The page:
Known Unknowns

It’s the not knowing that’s the worst part of all of this.

There are known knowns. There are things we know that we know. There are known unknowns. That is to say, there are things that we now know we don’t know. But there are also unknown unknowns. There are things we do not know we don’t know.’

Donald Rumsfeld (US Secretary of State for Defence at the time) said this back in 2002.

I think once we know what we’re up against, we can work out how to cope with it. But not knowing is hard to deal with. How can we decide what to worry about if we don’t know what we’re up against? We end up just worrying about everything.

So – what are our known knowns? We know it’s serious, we know it’s spread by droplets, we know we have no immunity to it.

And of course there are the known unknowns – we know that we don’t know when things will be back to normal, we know that we don’t know if we’ll catch it or how it will affect us if we do.

But it’s the unknown unknowns that are hardest to cope with – we don’t know what we don’t know, but that doesn’t stop us worrying about it.

I find out on Monday whether or not I will be furloughed (that’s a known unknown!). I work for a major DIY chain in the UK. I’m a kitchen designer really, but for at least two weeks now we’ve all just been working stock and processing Click and Collect orders. Customers come to the store to collect their orders, and we take the items out to them in their cars. Because we sell things that people need in order to keep their homes safe and secure, we’re classed as key workers.

I have mixed feelings about the possibility of being furloughed. They asked us what our preferences would be – and I think on balance I would prefer to carry on working.

For one thing, I have no ties – I can work any hours on any days, I have no children to look after. It seems reasonable for me to do the work when others can’t. For another thing, it gives me at least six hours a day when I don’t have time to think about anything too deeply (all those unknown unknowns), and in the current circumstances that’s no bad thing. And also, as the work is now so physically demanding (those 25kg bags of plaster won’t lift themselves…) I find I’m generally sleeping much better than previously. And continuing to earn full pay with the possibility of overtime also has its advantages.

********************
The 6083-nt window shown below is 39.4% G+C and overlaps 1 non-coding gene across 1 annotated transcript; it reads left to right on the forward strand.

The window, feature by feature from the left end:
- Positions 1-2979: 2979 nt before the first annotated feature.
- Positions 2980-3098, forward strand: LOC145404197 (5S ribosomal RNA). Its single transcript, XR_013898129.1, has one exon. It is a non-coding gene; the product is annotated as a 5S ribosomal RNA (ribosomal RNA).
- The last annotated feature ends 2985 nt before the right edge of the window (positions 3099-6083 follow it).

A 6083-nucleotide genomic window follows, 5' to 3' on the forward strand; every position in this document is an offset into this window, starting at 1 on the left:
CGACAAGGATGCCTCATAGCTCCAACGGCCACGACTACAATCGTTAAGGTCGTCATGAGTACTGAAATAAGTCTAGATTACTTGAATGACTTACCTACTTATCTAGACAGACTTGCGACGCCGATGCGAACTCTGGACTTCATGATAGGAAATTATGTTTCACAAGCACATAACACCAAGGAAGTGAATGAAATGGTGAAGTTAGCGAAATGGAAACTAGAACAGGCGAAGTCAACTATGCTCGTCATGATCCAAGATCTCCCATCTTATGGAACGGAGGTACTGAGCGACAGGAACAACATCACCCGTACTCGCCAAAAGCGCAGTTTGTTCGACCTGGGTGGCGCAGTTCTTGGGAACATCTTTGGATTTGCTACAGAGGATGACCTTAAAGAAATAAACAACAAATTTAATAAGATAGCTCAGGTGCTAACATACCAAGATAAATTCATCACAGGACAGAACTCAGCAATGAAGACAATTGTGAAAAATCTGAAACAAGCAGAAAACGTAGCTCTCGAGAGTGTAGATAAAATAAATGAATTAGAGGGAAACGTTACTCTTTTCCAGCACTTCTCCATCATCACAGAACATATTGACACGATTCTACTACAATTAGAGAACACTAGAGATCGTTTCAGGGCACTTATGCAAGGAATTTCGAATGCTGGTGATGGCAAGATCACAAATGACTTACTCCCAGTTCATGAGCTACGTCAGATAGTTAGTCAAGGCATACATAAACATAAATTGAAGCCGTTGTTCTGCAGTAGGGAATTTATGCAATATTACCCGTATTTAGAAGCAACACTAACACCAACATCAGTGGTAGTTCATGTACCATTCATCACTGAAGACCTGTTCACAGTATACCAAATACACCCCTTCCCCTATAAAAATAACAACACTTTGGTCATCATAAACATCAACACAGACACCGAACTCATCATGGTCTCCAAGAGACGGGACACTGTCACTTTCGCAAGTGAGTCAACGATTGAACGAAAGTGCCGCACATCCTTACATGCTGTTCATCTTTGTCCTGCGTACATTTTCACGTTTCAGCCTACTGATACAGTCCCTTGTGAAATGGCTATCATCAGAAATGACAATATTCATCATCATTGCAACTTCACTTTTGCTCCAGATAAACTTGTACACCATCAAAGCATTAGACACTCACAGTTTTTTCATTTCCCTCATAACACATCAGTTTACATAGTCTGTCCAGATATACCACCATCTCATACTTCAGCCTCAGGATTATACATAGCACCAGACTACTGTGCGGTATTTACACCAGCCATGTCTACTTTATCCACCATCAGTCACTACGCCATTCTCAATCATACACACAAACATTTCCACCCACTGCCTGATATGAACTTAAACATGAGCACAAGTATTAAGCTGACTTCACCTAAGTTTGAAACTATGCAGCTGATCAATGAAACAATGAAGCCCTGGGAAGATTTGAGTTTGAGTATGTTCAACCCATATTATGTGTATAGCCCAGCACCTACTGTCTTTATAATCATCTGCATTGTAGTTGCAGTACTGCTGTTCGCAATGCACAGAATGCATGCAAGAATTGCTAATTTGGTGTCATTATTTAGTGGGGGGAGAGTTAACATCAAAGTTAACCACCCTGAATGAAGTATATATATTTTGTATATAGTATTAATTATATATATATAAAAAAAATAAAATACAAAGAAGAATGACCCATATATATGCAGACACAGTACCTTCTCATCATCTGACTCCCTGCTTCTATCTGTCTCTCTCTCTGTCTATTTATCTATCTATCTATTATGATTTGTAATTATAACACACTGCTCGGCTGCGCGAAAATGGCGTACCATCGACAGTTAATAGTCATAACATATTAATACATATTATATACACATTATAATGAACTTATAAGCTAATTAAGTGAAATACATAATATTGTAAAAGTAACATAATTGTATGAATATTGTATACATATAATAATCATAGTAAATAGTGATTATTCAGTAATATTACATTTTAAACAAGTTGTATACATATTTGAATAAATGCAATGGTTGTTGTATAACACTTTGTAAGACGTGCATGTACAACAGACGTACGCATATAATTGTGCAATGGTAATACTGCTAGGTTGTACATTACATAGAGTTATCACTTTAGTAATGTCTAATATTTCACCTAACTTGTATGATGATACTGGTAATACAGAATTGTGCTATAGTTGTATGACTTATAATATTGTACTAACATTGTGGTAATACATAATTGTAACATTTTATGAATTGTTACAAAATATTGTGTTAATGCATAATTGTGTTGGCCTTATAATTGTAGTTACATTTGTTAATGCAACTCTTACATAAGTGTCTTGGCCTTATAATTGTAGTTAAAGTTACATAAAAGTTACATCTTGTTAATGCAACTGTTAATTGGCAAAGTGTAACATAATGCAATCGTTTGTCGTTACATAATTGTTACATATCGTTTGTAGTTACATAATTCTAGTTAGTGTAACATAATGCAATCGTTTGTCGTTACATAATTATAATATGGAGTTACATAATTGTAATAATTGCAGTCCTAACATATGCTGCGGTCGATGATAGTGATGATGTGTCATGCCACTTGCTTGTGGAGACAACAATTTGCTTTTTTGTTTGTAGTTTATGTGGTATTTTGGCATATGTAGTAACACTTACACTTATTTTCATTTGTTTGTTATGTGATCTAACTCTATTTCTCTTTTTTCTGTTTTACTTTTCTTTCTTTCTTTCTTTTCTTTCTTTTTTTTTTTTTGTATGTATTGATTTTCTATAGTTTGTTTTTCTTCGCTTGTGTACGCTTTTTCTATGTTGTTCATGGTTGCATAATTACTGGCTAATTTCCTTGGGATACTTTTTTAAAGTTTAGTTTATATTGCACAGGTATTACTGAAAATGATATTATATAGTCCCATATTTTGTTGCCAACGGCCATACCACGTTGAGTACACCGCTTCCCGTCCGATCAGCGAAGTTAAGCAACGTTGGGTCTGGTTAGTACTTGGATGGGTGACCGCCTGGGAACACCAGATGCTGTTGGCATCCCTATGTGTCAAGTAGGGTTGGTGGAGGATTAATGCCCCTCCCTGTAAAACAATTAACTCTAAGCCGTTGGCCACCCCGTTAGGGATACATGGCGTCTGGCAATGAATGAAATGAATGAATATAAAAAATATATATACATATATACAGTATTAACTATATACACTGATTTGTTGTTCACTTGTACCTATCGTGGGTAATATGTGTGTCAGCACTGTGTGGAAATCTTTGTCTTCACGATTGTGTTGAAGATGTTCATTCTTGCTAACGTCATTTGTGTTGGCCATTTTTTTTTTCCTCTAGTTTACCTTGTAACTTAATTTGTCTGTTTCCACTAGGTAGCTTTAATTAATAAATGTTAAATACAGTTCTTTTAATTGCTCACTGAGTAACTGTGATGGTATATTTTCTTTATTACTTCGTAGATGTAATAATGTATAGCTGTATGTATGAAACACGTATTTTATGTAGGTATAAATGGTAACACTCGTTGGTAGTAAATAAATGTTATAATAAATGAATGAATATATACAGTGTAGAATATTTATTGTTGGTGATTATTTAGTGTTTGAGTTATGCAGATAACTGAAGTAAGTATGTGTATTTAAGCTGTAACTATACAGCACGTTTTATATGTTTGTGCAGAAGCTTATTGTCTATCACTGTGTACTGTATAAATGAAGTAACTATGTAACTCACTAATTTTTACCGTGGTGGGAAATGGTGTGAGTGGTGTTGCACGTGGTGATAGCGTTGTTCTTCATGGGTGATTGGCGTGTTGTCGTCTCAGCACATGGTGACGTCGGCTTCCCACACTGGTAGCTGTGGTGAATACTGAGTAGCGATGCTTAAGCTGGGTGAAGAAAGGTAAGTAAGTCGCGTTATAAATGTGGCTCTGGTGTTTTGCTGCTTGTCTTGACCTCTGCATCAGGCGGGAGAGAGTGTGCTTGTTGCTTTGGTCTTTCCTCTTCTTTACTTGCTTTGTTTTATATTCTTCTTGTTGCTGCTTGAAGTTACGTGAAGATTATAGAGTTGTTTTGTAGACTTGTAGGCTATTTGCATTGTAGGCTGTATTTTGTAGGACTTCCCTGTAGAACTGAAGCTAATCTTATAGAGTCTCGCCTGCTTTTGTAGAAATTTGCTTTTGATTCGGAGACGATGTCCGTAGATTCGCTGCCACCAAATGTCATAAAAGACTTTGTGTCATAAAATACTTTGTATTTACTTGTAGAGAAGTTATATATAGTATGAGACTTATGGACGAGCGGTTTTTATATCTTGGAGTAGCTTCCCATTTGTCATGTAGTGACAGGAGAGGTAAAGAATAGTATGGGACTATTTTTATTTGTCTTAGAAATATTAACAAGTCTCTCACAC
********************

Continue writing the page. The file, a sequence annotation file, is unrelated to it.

But – I can see the advantages of being furloughed, even if it’s only on 80% pay. No longer running the risk of being with other people who may pass it on to me. Shut away in my own home I might even be able to convince myself that it’s OK really. I’d be able to get on with a few things that I need to do and a few things that I’d like to do. I have to admit I’ve got a certain amount of Lockdown Envy. I certainly don’t have time to paint the house, or learn to draw, or convert the garage to a gym at the moment!!

I think I’m at the stage now of just wanting to know one way or the other – will I be furloughed or not? Once I know what I’m doing, I’ll be able to deal with it (it’ll be a known known).

Have you noticed that the more often you read the word ‘known’ the weirder it looks?? No? Just me??

How are you coping with all the unknowns in your life at the moment?

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Photo by Pedro Figueras from Pexels

5 Comments Add yours

  1. anglosvizzera says:

    I no longer worry about unknown unknowns, if I ever did. I read a post today on Facebook about not feeling guilty if you’re not using your ‘furlough’ time learning Japanese or converting the loft. It’s also ok to just ‘do nothing’, chill out and learn to enjoy the silence. It is noticeably quiet where we live, even with the children off school which seems odd. Are they all actually indoors? As far as I’m aware, you’re allowed out into your own garden, aren’t you? In fact, getting a dose of ‘vitamin/hormone’ D would do everyone the power of good, immune-wise.

    I can see your dilemma – at least you won’t have to make the choice yourself in the end. Part of me feels that I’d like to get it over with. My OH and I are doing what we can to optimise our immune systems, taking the recommended micronutrients, getting enough sleep, having a good laugh (excellent immune-booster) and the minimally-allowed exercise. So hopefully when we do become infected, we’ll brush it off. Neither of us has had more than one cold in the past 10 years since we met, and I’ve only ever had what I assume was ‘flu’ once in my life.

    What will be, will be – so I hope whatever happens for you it’ll be for the best, one way or another.

    Take care! x


  2. Sounds like a plan but.- serious question – can boosting your immunity really help with a virus that no-one has immunity to? Or does it just mean the being generally healthier you don’t suffer as much when you do catch it?


  3. Astrid says:

    The things that I don’t know about this COVID-19 thing are definitely worrying me. I mean, I’m enjoying my time at home as much as I can, but I sitll worry about when this will all be over, what will happen to the economy, to healthcare (I live in a care facility), etc.? I don’t even worry about the relatively nearby known unknowns such as whether I’ll catch the virus and what it will do to me.

    As for your work situation, I understand there are advantages and disadvantages to both situations. I hope you cope well regardless.

    By the way, yo’re not the only one who finds “known” looks weirder the more often you write it.


    1. It is all very bothersome, isn’t it? I’m trying really hard to focus on the ‘knowns’ – and not looking too far ahead. One bridge at a time!!!
      Take every care, and stay safe. xx

      Liked by 1 person

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